Boxing remained a competitive sport in schools up to 1950 and well-known sportsman Alva Anderson, who earned a University of Cambridge Blue in boxing, confirmed to The Gleaner that he participated for Jamaica College in the Inter-Scholastic competition for several years. Jamaica College won the competition in 1950 and the other schools that participated were St George's College, Calabar, Wolmer's and Munro. Anderson was the featherweight champion that year.

One strong opponent

His coach was the renown T. K. Wint, who owned one of the finest gyms in Jamaica on Windward Road. Wint also taught boxing at Excelsior School up to 1954, even though it was not a competitive sport then. Anderson confirmed that the ban in schools took place in 1952, and that well-known educator Bishop Percival Gibson, the long-time headmaster at Kingston College, was the man primarily responsible for its demise.

"Bishop Gibson did not like boxing and he refused to make Kingston College compete in the inter-schools tournament. He not only did that, he campaigned against it being a school sport and was so influential that he got the other headmasters to agree to the ban in schools. We who used to enjoy it were very upset," Anderson confided.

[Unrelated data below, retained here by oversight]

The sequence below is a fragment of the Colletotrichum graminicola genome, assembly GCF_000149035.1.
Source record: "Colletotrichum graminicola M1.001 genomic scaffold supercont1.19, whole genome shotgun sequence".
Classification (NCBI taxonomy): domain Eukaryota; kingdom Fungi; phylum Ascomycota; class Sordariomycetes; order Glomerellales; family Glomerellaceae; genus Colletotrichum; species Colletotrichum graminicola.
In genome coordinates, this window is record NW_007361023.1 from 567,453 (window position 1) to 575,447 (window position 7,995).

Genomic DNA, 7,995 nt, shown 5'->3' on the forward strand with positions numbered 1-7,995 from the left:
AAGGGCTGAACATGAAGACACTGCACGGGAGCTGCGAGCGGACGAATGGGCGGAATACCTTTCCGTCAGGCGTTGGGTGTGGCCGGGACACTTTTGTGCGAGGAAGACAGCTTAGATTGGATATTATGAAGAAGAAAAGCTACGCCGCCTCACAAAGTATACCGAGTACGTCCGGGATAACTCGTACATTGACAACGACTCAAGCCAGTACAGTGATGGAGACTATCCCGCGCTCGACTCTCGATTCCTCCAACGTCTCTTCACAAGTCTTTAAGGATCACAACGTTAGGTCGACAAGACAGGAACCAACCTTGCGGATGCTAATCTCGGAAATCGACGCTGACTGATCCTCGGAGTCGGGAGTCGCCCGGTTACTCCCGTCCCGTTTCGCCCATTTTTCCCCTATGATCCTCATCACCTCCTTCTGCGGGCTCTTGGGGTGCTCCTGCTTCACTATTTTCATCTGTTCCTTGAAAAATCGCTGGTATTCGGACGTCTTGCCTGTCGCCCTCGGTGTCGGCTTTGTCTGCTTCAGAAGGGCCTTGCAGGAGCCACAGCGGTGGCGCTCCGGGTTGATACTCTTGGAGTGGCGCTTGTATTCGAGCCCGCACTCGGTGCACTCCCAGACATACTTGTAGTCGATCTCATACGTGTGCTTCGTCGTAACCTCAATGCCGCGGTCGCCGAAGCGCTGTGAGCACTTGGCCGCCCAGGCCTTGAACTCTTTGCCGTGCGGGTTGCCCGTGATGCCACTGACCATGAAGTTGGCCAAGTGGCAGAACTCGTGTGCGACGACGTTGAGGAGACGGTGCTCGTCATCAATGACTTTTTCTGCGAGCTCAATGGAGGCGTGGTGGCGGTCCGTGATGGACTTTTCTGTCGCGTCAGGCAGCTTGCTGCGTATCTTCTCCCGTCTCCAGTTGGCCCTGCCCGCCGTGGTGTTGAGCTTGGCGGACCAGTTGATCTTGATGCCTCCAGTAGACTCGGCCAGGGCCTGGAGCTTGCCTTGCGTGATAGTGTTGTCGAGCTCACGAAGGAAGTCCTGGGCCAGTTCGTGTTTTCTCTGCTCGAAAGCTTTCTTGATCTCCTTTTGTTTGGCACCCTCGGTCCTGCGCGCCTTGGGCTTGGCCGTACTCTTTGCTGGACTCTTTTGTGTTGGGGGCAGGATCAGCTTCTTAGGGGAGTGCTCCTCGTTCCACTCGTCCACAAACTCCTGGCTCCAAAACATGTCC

The big question now is, with the sport being on a roll, can it return to the schools? Members of the JBBC have declared publicly that they are all for boxing being re-introduced as early as possible and if possible at the primary school level. Anderson too believes that it would be a great idea. "It would reduce some of the violence in schools if the energy of some of the young men could be properly channelled into a sport such as boxing," he said.